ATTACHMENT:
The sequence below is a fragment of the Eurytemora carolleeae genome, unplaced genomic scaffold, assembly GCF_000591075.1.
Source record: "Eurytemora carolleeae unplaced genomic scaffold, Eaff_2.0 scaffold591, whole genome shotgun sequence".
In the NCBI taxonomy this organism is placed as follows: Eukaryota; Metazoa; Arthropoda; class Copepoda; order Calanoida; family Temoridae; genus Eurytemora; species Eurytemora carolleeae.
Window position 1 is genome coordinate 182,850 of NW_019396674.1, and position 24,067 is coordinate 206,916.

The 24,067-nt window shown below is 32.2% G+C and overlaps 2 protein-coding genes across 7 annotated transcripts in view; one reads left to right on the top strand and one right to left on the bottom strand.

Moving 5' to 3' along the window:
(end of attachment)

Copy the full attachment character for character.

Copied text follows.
The sequence below is a fragment of the Eurytemora carolleeae genome, unplaced genomic scaffold, assembly GCF_000591075.1.
Source record: "Eurytemora carolleeae unplaced genomic scaffold, Eaff_2.0 scaffold591, whole genome shotgun sequence".
In the NCBI taxonomy this organism is placed as follows: Eukaryota; Metazoa; Arthropoda; class Copepoda; order Calanoida; family Temoridae; genus Eurytemora; species Eurytemora carolleeae.
Window position 1 is genome coordinate 182,850 of NW_019396674.1, and position 24,067 is coordinate 206,916.

The 24,067-nt window shown below is 32.2% G+C and overlaps 2 protein-coding genes across 7 annotated transcripts in view; one reads left to right on the top strand and one right to left on the bottom strand.

Moving 5' to 3' along the window: